John Of Zebedee

Decent Essays

The author of this work identifies himself as John in Revelation 1:1 as servant John, who “bore witness to the word of God and to the testimony of Jesus Christ.” John plainly gives his purpose to deliver the prophecy of the end of time as “time is near (Revelation 1:3).” While it is impossible to know who John was, some figures such as Justin Martyr have indicated that he might have been the apostle John of Zebedee (Interpreter’s Concise Commentary 141). Dionysius, bishop of Alexandria, and most modern scholars disagree, as Revelation does not match John of Zebedee’s writing style and ideas (Interpreter’s Concise Commentary 141). Therefore, the audience is left to piece together what they can about this illusive author from their text alone. The author is seemingly writing within the later years of the reign of Emperor Domitian (C.E. 81-96) presumably in Asia Minor due to their preoccupation with Roman influence on the seven churches of Asia …show more content…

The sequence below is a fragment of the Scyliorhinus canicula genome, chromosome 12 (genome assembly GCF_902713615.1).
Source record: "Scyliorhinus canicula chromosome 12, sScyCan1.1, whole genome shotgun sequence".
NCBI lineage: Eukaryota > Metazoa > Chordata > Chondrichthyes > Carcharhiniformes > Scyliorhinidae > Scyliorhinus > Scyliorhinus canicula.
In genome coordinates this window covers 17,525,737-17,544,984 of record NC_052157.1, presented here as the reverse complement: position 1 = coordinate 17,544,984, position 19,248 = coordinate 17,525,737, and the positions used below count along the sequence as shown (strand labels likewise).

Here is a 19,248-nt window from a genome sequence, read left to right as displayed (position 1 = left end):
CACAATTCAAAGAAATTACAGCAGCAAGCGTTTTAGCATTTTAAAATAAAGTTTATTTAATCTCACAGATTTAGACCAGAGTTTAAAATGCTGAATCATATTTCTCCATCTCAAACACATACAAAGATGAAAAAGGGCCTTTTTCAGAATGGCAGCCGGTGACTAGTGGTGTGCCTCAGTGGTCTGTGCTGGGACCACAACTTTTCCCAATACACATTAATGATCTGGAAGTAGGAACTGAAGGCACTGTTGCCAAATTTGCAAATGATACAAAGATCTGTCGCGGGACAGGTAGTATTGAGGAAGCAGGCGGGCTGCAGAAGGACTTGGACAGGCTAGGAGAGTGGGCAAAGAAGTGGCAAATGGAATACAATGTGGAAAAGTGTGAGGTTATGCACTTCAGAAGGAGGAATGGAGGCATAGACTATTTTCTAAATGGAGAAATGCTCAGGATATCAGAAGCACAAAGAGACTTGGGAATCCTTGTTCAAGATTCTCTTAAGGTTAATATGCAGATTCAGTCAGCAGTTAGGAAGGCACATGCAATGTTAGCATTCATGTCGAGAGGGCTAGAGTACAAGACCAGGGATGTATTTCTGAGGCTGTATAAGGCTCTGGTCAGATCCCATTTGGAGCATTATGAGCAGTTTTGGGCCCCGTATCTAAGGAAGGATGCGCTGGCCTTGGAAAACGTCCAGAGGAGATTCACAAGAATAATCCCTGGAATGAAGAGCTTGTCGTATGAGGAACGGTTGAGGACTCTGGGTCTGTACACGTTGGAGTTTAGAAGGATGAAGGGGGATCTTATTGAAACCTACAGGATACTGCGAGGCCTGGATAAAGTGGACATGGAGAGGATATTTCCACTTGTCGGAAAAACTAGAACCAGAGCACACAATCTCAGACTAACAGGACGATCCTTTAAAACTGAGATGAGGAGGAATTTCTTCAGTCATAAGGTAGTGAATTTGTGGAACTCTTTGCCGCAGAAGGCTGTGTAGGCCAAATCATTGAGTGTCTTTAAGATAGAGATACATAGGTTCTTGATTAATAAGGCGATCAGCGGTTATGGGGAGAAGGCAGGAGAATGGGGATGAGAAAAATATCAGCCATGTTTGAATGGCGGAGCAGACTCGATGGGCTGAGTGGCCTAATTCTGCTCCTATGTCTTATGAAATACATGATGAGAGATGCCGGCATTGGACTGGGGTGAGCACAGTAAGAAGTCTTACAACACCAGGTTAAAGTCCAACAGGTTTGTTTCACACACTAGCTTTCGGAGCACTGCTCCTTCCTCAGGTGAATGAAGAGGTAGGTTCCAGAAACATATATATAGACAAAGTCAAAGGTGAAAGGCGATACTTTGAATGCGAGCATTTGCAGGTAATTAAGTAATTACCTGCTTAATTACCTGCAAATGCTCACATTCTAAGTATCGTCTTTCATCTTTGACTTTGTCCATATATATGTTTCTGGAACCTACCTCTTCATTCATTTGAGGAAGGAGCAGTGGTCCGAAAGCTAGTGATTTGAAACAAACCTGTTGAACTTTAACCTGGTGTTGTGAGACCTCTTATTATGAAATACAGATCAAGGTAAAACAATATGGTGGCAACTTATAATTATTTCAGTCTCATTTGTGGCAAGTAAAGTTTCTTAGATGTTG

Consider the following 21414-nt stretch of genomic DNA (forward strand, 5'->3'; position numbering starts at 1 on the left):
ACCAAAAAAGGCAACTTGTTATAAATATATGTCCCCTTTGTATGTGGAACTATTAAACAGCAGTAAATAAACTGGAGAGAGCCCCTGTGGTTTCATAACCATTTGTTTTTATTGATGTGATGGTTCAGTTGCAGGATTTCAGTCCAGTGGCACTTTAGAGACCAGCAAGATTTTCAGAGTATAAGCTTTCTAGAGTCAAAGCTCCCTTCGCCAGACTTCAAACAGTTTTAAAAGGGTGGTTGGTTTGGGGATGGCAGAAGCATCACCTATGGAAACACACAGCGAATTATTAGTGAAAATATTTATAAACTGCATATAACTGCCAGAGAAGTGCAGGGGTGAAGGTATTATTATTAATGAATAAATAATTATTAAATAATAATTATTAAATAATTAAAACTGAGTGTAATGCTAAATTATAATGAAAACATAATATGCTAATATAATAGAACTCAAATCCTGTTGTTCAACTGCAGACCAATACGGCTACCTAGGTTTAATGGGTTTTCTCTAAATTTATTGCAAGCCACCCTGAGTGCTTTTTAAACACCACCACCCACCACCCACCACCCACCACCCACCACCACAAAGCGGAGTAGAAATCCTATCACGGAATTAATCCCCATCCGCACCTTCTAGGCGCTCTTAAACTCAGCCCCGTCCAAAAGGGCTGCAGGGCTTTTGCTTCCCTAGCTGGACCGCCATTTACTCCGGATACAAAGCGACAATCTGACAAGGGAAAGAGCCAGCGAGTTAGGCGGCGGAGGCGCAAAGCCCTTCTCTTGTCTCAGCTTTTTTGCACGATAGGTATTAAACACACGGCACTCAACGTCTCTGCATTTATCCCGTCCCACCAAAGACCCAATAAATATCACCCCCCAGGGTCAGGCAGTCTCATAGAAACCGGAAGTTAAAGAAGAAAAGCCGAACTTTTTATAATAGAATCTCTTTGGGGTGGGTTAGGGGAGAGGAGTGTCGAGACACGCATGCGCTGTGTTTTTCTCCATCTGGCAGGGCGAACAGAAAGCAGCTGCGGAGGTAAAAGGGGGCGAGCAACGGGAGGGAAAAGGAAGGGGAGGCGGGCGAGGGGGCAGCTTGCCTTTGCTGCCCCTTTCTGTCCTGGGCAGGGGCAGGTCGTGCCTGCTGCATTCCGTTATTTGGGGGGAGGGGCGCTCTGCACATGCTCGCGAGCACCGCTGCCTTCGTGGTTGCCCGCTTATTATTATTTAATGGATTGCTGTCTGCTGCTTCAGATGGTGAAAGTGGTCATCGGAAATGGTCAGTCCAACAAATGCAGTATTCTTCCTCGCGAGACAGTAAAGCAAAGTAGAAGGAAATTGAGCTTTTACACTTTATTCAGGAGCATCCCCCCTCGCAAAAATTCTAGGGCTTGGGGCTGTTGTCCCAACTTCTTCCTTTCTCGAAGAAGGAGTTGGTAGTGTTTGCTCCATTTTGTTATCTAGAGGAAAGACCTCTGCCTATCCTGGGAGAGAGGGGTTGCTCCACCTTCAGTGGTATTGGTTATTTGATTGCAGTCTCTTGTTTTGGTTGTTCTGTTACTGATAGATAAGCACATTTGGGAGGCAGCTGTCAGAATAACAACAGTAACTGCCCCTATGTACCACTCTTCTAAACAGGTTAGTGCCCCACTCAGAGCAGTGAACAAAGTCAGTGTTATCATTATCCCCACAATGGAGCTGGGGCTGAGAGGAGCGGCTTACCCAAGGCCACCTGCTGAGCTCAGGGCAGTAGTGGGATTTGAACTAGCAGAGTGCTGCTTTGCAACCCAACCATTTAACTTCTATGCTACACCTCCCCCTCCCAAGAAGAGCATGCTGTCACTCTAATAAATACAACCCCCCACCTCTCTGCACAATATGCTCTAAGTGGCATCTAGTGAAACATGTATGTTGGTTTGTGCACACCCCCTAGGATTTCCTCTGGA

Many early Christians of this period would have originally been raised Jewish and further had contact with Hellenistic ideas and literature during their lives. Thus it is important to understand from what historical and literary contexts the Revelation resulted from. Christians of this time would have been familiar with the Book of Enoch, Ezekiel and Daniel. This is significant, as the people would immediately recognize apocalyptic messages or other themes that differed from these works. For example, it is traditional in apocalyptic writing for the visionary experience to be described by an ancient hero of the faith (Gabel, 164). By having John, a figure presumed to be alive narrating the story, the author (perhaps John) is making the point that Christianity lives in the now and in the future. Christianity’s future does not need vindication from a past figure; it has already been vindicated by God and is within its

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